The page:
Science

Microsoft, US CDC tie-up to create ‘Clara’, a COVID-19 self-screening bot

Hemani Sheth Mumbai | Updated on March 24, 2020 Published on March 24, 2020

The U.S. Centers for Disease Control and Prevention has introduced an AI bot called ‘Clara’ to help people assess potential symptoms of COVID-19.

The CDC has partnered up with CDC Foundation and Microsoft Azure’s Healthcare Bot service to create Clara, the “coronavirus self-checker.” the bot is currently only available in the US on the CDC website.

“The U.S. Centers for Disease Control and Prevention (CDC) released a COVID-19 assessment bot that can quickly assess the symptoms and risk factors for people worried about infection, provide information and suggest the next course of action such as contacting a medical provider or, for those who do not need in-person medical care, managing the illness safely at home,” Microsoft had said in a statement.

The AI service is meant to help the CDC and other frontline organizations respond to citizen inquiries, free up resources and medical services, doctors, nurses, administrators and other healthcare professionals ” to provide critical care to those who need it,” it further said.

The bot helps users in self-screening to decide whether or not would they need a test, thus freeing up resources.

In India, Apollo hospitals on Saturday rolled out its Coronavirus Risk Scan, a similar self-assessment test for users to gauge the risk level of getting the coronavirus infection.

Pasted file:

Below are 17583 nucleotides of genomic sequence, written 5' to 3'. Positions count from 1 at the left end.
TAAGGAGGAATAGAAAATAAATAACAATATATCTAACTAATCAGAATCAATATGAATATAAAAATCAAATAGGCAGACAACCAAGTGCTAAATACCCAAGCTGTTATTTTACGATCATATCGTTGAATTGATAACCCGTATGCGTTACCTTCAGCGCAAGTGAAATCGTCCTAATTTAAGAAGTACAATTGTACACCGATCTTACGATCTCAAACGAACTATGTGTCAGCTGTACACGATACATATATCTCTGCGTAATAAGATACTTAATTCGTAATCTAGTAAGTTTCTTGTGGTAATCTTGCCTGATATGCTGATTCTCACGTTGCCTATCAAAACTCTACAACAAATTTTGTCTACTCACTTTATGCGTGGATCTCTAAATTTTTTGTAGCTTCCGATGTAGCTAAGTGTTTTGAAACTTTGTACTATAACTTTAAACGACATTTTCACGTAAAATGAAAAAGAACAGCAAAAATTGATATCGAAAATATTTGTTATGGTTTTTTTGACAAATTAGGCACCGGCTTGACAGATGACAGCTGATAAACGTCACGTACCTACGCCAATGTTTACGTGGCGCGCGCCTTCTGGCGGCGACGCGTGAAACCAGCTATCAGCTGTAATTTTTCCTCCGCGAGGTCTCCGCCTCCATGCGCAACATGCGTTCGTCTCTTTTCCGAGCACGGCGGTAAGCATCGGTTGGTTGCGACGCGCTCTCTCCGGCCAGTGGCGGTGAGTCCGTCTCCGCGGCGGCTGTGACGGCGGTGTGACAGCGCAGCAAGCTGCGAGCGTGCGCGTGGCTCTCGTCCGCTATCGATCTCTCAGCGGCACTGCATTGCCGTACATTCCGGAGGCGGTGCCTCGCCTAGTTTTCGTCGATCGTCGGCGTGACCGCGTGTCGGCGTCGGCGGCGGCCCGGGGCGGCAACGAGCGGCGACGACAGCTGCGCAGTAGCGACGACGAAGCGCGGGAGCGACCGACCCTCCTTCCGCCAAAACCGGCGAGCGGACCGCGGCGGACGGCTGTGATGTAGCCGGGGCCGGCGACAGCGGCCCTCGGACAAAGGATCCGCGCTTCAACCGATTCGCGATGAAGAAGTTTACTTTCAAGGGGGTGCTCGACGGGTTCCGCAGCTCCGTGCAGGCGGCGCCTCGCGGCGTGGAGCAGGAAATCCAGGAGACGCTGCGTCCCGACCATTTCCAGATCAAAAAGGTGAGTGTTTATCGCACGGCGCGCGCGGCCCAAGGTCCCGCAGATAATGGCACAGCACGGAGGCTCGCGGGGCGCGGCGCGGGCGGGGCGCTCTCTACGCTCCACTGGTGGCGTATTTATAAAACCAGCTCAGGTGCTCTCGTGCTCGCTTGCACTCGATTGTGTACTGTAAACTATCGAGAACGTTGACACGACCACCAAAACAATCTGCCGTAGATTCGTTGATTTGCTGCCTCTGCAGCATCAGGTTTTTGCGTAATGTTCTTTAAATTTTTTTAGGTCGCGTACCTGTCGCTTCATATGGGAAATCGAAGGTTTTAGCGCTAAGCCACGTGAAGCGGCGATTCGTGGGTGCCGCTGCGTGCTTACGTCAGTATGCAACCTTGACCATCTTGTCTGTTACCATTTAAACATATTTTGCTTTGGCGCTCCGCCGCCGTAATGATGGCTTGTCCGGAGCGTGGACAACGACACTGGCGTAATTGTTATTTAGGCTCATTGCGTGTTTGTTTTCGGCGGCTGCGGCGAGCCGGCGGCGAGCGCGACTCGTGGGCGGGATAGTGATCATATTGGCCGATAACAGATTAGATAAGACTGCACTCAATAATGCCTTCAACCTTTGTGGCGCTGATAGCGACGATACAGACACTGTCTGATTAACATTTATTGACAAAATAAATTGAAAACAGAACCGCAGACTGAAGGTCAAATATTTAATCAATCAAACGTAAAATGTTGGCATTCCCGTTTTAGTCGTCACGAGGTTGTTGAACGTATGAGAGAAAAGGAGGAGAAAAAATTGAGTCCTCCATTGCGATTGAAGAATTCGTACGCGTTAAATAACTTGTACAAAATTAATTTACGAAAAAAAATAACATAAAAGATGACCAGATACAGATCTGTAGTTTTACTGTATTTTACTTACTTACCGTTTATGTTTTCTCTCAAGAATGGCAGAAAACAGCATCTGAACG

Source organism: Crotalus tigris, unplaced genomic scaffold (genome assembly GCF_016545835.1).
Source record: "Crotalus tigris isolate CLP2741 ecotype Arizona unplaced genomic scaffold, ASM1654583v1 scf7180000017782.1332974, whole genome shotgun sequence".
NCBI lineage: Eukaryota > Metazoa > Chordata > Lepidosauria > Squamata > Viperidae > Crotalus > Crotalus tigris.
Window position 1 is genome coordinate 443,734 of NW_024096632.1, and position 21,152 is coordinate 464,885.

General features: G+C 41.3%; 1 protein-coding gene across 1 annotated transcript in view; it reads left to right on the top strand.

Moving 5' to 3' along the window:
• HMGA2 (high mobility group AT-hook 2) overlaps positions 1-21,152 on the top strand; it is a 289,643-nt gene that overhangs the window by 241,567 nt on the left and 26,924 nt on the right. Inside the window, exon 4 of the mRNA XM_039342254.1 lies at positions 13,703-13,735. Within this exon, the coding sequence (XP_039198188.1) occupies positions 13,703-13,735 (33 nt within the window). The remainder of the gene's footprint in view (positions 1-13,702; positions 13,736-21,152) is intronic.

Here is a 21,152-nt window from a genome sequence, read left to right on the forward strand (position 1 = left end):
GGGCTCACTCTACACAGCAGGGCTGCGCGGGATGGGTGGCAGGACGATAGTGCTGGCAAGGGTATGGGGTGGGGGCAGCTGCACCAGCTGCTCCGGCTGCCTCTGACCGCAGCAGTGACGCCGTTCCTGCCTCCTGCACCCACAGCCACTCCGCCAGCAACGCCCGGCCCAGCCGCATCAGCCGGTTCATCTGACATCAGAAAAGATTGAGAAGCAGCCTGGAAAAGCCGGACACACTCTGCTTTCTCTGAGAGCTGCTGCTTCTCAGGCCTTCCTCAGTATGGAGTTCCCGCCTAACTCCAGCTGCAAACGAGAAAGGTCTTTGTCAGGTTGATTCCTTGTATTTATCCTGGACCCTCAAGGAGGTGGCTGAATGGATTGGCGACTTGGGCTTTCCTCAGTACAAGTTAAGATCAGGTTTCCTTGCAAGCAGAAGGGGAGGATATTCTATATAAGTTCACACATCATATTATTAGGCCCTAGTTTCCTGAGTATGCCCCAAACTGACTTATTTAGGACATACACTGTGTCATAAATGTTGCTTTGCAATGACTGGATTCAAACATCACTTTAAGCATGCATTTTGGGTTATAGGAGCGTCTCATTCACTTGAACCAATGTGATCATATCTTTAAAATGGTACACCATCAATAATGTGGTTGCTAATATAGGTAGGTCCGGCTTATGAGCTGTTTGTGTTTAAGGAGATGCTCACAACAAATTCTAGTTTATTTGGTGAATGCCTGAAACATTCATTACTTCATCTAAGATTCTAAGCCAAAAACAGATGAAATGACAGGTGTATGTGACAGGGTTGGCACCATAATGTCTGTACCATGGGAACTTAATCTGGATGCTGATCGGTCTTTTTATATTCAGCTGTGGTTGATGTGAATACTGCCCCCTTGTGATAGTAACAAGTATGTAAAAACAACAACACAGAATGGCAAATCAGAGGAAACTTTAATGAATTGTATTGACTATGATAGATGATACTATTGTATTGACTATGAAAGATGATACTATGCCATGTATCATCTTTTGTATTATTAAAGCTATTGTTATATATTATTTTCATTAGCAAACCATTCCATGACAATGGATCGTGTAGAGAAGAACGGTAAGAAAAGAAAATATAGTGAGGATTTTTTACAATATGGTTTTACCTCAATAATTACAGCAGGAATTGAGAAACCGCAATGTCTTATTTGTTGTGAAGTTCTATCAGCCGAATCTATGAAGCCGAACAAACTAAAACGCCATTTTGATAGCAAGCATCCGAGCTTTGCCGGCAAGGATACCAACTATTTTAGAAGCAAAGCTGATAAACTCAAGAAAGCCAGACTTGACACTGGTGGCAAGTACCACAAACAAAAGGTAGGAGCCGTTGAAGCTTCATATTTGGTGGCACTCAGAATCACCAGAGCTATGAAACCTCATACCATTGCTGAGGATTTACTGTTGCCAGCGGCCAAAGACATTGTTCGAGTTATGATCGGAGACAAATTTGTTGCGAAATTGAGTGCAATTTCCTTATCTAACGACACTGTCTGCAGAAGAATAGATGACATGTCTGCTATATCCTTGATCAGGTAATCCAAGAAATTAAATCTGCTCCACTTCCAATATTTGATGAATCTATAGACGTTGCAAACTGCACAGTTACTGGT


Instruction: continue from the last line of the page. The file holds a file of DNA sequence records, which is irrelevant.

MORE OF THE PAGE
“Coronavirus Risk Scan by Apollo is designed to decrease the paranoia by generating a risk score based on your current symptoms. This will clear your doubts on whether you have or are likely to contract the novel,” Apollo hospitals had tweeted.

The risk-assessment test is designed based on advice from the World Health Organization and the Union Ministry of Health and Family Welfare India.

Apple on Saturday also updated its voice assistant Siri for Apple users in the US. Siri will now provide a step by step guide to users who ask questions that are variations of “Siri, do I have the coronavirus?” The guide is also based on advice and guidelines by WHO. If a person shows severe symptoms, they will be prompted by Siri to call 911.

The number of confirmed cases of the coronavirus have surpassed 3,34,000 with over 14,000 deaths reported worldwide according to the WHO.

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Published on March 24, 2020
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